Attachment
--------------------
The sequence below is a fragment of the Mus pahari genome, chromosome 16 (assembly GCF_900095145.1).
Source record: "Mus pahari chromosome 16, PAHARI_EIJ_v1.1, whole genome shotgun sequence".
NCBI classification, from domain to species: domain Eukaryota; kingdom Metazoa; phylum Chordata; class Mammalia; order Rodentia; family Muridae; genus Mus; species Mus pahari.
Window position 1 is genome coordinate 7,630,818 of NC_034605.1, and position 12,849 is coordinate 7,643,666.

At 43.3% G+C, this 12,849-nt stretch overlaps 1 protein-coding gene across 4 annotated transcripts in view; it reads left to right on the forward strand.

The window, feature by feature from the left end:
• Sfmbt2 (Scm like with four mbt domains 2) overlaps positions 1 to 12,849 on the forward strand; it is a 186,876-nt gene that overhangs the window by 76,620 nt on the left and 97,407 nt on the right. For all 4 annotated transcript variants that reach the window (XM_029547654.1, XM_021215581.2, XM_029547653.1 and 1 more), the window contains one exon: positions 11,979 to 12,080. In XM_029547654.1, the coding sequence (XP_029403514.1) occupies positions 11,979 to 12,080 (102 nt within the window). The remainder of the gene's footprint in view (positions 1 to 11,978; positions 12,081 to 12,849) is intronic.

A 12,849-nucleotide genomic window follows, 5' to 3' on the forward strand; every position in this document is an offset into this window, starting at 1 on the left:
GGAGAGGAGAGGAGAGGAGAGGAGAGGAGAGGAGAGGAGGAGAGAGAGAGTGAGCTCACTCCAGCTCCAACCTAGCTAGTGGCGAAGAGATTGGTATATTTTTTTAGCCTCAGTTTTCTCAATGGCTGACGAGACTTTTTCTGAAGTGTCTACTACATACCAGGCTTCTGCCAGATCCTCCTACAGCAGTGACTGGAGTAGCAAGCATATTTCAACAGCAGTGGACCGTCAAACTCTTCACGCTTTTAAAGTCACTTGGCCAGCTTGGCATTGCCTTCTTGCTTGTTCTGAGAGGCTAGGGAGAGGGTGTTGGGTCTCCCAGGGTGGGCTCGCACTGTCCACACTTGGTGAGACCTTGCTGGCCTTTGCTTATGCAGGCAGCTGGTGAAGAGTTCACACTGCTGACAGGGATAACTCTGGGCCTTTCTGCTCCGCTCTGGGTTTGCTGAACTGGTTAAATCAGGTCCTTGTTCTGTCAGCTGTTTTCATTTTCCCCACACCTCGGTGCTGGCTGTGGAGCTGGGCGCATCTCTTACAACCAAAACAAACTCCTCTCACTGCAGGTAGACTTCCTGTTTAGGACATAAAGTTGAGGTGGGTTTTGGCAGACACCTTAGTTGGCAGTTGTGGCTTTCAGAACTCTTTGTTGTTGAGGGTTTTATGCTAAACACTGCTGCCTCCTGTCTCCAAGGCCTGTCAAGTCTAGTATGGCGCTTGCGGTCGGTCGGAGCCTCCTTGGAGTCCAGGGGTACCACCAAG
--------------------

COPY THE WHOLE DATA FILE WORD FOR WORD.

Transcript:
The sequence below is a fragment of the Mus pahari genome, chromosome 16 (assembly GCF_900095145.1).
Source record: "Mus pahari chromosome 16, PAHARI_EIJ_v1.1, whole genome shotgun sequence".
NCBI classification, from domain to species: domain Eukaryota; kingdom Metazoa; phylum Chordata; class Mammalia; order Rodentia; family Muridae; genus Mus; species Mus pahari.
Window position 1 is genome coordinate 7,630,818 of NC_034605.1, and position 12,849 is coordinate 7,643,666.

At 43.3% G+C, this 12,849-nt stretch overlaps 1 protein-coding gene across 4 annotated transcripts in view; it reads left to right on the forward strand.

The window, feature by feature from the left end:
• Sfmbt2 (Scm like with four mbt domains 2) overlaps positions 1 to 12,849 on the forward strand; it is a 186,876-nt gene that overhangs the window by 76,620 nt on the left and 97,407 nt on the right. For all 4 annotated transcript variants that reach the window (XM_029547654.1, XM_021215581.2, XM_029547653.1 and 1 more), the window contains one exon: positions 11,979 to 12,080. In XM_029547654.1, the coding sequence (XP_029403514.1) occupies positions 11,979 to 12,080 (102 nt within the window). The remainder of the gene's footprint in view (positions 1 to 11,978; positions 12,081 to 12,849) is intronic.

A 12,849-nucleotide genomic window follows, 5' to 3' on the forward strand; every position in this document is an offset into this window, starting at 1 on the left:
GGAGAGGAGAGGAGAGGAGAGGAGAGGAGAGGAGAGGAGGAGAGAGAGAGTGAGCTCACTCCAGCTCCAACCTAGCTAGTGGCGAAGAGATTGGTATATTTTTTTAGCCTCAGTTTTCTCAATGGCTGACGAGACTTTTTCTGAAGTGTCTACTACATACCAGGCTTCTGCCAGATCCTCCTACAGCAGTGACTGGAGTAGCAAGCATATTTCAACAGCAGTGGACCGTCAAACTCTTCACGCTTTTAAAGTCACTTGGCCAGCTTGGCATTGCCTTCTTGCTTGTTCTGAGAGGCTAGGGAGAGGGTGTTGGGTCTCCCAGGGTGGGCTCGCACTGTCCACACTTGGTGAGACCTTGCTGGCCTTTGCTTATGCAGGCAGCTGGTGAAGAGTTCACACTGCTGACAGGGATAACTCTGGGCCTTTCTGCTCCGCTCTGGGTTTGCTGAACTGGTTAAATCAGGTCCTTGTTCTGTCAGCTGTTTTCATTTTCCCCACACCTCGGTGCTGGCTGTGGAGCTGGGCGCATCTCTTACAACCAAAACAAACTCCTCTCACTGCAGGTAGACTTCCTGTTTAGGACATAAAGTTGAGGTGGGTTTTGGCAGACACCTTAGTTGGCAGTTGTGGCTTTCAGAACTCTTTGTTGTTGAGGGTTTTATGCTAAACACTGCTGCCTCCTGTCTCCAAGGCCTGTCAAGTCTAGTATGGCGCTTGCGGTCGGTCGGAGCCTCCTTGGAGTCCAGGGGTACCACCAAG